“It would be weird if I was stressed … I brought myself to that situation so had to stay present, had to stay relaxed
“I don’t know why, I just woke up today and felt really relaxed and I just felt like things are going to go my way, I don’t know how to explain it.
“I was very serene during the match.”
Nadal made uncharacteristic errors in the third set tie-breaker with a straight sets win in his grasp, while Tsitsipas displayed an incredibly calm temperament to weather the storm the 20-time grand slam winner had thrown his way to that point.
“I missed a couple of balls in the tie-break that I shouldn’t, that I could not miss if I want to win,” Nadal said.
“And that’s it. I think Stefanos played a great fourth and fifth set. I was there. I played a couple of bad games.
“He played better than me probably in important moments.
“I think he changed a lot the level … I think in the third he already start to play much better. Then in the fourth and fifth I think he played a very, very high level of tennis.”
The Greek star broke Nadal to love at 5-5 in the fifth set and then served out the next game, despite losing two match points, to win the set and the match.
Tsitsipas will play Daniil Medvedev for a spot in his first grand slam final on Friday night.
For the first two sets Nadal was the chief aggressor.
Tsitsipas had barely a drop of sweat anywhere near his shirt or long hair three sets in.
Nadal was typically drenched, sweat pouring down his nose, his T-shirt clinging to his body and regularly going for the towel only a point after sitting down for a change-of-ends.
After being 3-3 in the first set, the score went to 6-3, 5-1 in Nadal’s favour in the blink of an eye. Forget trying to win a set or a game, Tsitsipas was having trouble just winning points.
When he did, it seemed to take every bit of effort he had. He had to stretch every sinew in his body to cover whatever millimetre he could just to get some of Nadal’s balls back.
For a player who is usually so elegant, and who has been so graceful on his way to the quarter-finals at this tournament, it was jarring.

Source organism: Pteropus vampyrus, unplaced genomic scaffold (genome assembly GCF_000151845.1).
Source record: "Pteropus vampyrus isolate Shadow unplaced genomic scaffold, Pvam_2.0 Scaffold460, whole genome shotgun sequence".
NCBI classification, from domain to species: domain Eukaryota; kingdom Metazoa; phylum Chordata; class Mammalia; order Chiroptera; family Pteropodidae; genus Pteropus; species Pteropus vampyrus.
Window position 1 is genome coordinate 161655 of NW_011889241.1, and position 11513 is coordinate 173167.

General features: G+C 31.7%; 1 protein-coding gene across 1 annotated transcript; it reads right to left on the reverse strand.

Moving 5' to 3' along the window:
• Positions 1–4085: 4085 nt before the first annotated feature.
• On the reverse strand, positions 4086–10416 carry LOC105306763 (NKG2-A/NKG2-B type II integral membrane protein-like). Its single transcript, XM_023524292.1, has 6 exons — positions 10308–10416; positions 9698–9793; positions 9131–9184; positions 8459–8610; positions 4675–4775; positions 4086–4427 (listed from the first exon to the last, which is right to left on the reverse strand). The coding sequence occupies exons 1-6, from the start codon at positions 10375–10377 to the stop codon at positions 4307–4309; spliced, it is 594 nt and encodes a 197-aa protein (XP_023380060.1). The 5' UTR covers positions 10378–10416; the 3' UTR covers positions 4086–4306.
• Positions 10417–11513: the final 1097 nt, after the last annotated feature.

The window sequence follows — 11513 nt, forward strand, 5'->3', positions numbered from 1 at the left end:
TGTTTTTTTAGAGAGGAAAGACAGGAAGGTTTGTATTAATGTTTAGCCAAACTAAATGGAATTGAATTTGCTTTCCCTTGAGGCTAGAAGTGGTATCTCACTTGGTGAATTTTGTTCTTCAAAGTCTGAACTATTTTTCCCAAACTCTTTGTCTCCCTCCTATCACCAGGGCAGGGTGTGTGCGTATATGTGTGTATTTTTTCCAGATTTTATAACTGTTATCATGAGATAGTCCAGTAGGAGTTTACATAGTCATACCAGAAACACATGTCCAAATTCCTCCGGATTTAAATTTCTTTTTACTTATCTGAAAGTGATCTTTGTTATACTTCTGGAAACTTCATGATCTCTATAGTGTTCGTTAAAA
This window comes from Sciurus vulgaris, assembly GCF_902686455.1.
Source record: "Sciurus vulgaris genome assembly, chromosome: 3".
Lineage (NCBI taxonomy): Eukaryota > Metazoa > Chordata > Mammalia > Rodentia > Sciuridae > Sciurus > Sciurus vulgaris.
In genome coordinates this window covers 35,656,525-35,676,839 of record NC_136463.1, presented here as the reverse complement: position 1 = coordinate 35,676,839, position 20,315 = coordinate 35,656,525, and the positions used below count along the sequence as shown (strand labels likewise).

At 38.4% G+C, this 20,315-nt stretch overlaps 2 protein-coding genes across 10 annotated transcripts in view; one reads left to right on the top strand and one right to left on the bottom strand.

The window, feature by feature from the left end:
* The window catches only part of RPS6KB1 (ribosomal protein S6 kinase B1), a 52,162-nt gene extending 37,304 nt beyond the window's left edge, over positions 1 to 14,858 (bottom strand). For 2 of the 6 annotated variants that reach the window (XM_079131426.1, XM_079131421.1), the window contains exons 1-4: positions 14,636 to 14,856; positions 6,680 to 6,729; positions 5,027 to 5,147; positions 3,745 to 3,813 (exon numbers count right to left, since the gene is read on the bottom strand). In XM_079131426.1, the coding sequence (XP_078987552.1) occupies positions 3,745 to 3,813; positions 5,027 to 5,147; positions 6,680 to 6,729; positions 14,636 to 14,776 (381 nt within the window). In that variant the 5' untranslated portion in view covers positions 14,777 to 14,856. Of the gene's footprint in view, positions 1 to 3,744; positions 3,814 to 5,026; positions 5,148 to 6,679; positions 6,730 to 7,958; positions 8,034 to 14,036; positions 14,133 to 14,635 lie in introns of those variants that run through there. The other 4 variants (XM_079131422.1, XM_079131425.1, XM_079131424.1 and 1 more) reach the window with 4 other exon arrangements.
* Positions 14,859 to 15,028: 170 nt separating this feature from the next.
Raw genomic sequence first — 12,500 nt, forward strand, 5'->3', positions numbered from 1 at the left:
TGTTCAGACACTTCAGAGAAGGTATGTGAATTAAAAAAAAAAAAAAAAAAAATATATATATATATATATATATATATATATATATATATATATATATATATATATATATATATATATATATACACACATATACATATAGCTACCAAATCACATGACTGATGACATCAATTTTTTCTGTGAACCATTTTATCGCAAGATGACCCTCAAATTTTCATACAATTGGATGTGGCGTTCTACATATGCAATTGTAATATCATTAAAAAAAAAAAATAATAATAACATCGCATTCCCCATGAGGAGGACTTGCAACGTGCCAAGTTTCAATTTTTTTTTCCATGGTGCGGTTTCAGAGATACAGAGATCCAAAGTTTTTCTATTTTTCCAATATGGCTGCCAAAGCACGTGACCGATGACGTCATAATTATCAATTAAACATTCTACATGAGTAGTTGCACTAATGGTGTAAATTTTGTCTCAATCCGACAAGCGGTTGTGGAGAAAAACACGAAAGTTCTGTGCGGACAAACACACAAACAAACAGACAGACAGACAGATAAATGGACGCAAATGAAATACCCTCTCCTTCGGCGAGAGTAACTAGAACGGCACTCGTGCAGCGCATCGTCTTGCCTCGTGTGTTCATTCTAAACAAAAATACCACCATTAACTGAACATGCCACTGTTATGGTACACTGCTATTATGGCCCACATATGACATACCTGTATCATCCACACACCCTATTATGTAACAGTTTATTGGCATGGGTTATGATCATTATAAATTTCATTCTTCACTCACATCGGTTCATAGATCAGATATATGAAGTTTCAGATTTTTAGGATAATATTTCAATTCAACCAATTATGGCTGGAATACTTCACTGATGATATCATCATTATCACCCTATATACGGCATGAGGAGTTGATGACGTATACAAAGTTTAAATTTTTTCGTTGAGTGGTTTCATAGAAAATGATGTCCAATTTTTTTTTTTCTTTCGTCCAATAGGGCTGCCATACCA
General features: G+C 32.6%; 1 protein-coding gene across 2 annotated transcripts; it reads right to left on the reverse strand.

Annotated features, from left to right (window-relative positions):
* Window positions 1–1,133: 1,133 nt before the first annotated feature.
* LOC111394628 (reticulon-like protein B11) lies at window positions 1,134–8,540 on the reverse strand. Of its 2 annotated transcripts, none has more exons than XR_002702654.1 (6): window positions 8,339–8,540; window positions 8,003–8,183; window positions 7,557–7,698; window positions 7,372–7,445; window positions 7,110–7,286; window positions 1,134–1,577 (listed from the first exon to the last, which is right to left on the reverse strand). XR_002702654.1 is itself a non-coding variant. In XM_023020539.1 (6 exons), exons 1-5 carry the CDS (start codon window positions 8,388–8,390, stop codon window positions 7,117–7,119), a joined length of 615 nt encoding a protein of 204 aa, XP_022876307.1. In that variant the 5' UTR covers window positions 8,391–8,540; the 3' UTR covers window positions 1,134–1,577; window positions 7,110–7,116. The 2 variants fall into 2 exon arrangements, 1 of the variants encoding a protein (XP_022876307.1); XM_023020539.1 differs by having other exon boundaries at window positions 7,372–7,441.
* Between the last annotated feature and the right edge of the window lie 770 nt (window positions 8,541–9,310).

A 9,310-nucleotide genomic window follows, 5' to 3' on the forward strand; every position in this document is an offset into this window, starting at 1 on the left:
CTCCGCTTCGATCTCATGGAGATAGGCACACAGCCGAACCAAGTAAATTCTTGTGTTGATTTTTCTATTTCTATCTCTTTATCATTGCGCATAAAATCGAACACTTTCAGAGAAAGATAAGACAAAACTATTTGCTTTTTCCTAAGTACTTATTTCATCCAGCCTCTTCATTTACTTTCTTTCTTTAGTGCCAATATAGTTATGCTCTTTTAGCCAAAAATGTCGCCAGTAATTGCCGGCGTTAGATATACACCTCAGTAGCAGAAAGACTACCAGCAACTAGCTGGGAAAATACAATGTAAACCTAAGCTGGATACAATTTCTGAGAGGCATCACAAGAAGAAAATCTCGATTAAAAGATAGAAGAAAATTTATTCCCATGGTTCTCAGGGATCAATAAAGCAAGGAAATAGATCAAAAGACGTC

The Spaniard wasn’t just playing tennis to win points either. It was like he was playing to try and hit his opponents, literally, off the court.
So many times he angled shots to move Tsitsipas beyond the doubles lines. The Greek did well to get them back over the net but the court lay wide open, indefensible, and Nadal was left an easy shot to win.
A back injury kept Nadal out of the ATP Cup and kept fans and media guessing if he would even take the court for round one of the Australian Open.
Back injury? What back injury?
Nadal’s serve remained strong, his forehand heavy and full of spin, while his general movement didn’t seem impeded.
Tsitsipas would return serve just fine, get the ball back nice and deep, only for Nadal to have the quick footwork to change a backhand to a forehand and hit a winner.
Matters tightened in the third set. Neither player was losing points on their serve, pushing it to a tie-breaker, and then Tsitsipas pounced on Nadal’s errors.
The Spaniard missed two straightforward volleys and skied a forehand off his frame instead of his strings, then hit a ball long on set point. These shanks changed the entire match.
Tsitsipas turned the screws further in the fourth, missing two break points at 2-2 but pouncing at 4-3 and serving it out to win 6-4.
Nadal had simply stopped playing the perfect tennis that won him the first two sets while Tsitsipas’ risk-taking paid off.
Anthony is a sports reporter at The Age.